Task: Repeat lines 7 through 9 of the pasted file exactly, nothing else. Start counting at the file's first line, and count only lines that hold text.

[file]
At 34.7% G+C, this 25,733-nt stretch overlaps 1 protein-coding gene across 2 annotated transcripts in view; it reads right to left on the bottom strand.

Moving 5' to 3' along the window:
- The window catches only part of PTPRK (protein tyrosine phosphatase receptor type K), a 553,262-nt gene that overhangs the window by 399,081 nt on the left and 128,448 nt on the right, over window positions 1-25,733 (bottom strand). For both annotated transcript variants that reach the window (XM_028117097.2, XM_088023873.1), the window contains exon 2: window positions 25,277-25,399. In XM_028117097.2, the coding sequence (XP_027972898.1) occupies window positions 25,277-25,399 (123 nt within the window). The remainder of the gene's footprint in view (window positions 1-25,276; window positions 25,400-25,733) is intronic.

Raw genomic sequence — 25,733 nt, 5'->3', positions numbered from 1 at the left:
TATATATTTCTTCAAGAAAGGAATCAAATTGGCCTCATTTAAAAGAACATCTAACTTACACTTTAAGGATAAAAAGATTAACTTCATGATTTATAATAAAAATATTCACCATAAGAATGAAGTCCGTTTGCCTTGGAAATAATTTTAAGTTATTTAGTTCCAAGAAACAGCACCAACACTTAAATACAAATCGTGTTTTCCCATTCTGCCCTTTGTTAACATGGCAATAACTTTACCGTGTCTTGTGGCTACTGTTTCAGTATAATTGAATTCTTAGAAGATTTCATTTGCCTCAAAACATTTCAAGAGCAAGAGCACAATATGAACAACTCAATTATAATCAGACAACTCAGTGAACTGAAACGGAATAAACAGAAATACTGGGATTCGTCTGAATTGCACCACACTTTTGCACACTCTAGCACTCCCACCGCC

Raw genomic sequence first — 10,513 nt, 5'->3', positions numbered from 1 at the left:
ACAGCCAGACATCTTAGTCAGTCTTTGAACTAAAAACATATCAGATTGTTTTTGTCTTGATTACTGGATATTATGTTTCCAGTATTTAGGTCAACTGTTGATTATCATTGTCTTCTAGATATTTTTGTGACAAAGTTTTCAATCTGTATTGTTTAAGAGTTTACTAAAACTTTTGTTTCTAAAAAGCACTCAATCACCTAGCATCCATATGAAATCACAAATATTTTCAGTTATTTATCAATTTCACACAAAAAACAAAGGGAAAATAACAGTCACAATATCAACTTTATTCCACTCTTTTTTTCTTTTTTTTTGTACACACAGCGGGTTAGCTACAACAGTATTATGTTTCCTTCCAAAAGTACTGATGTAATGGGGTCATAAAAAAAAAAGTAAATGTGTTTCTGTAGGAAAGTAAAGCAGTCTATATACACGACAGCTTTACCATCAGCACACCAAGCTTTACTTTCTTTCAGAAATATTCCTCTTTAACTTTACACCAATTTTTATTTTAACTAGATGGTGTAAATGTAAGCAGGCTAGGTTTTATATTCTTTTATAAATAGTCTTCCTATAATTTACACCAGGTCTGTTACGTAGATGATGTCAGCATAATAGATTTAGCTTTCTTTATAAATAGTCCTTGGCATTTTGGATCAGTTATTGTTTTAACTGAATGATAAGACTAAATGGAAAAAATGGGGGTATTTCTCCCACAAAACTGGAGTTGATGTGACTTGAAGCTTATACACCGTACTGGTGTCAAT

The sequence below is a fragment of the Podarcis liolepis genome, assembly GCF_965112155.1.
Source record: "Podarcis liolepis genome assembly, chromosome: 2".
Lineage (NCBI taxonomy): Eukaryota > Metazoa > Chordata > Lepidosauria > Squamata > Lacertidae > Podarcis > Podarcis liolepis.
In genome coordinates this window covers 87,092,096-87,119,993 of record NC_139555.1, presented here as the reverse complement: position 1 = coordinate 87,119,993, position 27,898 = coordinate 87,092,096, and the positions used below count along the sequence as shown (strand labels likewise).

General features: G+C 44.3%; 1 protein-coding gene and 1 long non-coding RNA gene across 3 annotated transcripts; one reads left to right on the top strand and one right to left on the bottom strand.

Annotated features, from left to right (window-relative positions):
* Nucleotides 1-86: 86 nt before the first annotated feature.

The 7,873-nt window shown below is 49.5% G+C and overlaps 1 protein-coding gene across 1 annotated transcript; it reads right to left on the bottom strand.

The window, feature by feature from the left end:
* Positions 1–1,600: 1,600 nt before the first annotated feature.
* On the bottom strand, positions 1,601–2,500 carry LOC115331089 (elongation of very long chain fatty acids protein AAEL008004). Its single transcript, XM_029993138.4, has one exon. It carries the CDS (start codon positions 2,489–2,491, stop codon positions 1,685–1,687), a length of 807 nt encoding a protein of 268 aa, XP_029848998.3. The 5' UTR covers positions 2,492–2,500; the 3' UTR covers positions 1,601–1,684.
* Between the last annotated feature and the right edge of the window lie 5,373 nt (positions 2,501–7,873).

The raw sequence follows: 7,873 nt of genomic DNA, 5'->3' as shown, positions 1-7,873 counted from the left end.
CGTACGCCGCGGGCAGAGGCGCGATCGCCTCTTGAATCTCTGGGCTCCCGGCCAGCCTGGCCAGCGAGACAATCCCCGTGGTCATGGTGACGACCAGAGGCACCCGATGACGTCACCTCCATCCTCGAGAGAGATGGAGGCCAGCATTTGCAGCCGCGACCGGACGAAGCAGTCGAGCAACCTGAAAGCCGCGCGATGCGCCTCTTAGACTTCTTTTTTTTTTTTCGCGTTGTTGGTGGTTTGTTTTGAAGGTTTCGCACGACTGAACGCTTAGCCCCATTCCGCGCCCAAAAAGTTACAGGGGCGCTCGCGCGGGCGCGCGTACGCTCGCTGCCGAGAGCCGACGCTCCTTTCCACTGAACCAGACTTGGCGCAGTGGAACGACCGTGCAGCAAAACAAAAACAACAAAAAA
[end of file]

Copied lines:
ACAGCCAGACATCTTAGTCAGTCTTTGAACTAAAAACATATCAGATTGTTTTTGTCTTGATTACTGGATATTATGTTTCCAGTATTTAGGTCAACTGTTGATTATCATTGTCTTCTAGATATTTTTGTGACAAAGTTTTCAATCTGTATTGTTTAAGAGTTTACTAAAACTTTTGTTTCTAAAAAGCACTCAATCACCTAGCATCCATATGAAATCACAAATATTTTCAGTTATTTATCAATTTCACACAAAAAACAAAGGGAAAATAACAGTCACAATATCAACTTTATTCCACTCTTTTTTTCTTTTTTTTTGTACACACAGCGGGTTAGCTACAACAGTATTATGTTTCCTTCCAAAAGTACTGATGTAATGGGGTCATAAAAAAAAAAGTAAATGTGTTTCTGTAGGAAAGTAAAGCAGTCTATATACACGACAGCTTTACCATCAGCACACCAAGCTTTACTTTCTTTCAGAAATATTCCTCTTTAACTTTACACCAATTTTTATTTTAACTAGATGGTGTAAATGTAAGCAGGCTAGGTTTTATATTCTTTTATAAATAGTCTTCCTATAATTTACACCAGGTCTGTTACGTAGATGATGTCAGCATAATAGATTTAGCTTTCTTTATAAATAGTCCTTGGCATTTTGGATCAGTTATTGTTTTAACTGAATGATAAGACTAAATGGAAAAAATGGGGGTATTTCTCCCACAAAACTGGAGTTGATGTGACTTGAAGCTTATACACCGTACTGGTGTCAAT

The sequence below is a fragment of the Podarcis liolepis genome, assembly GCF_965112155.1.
Source record: "Podarcis liolepis genome assembly, chromosome: 2".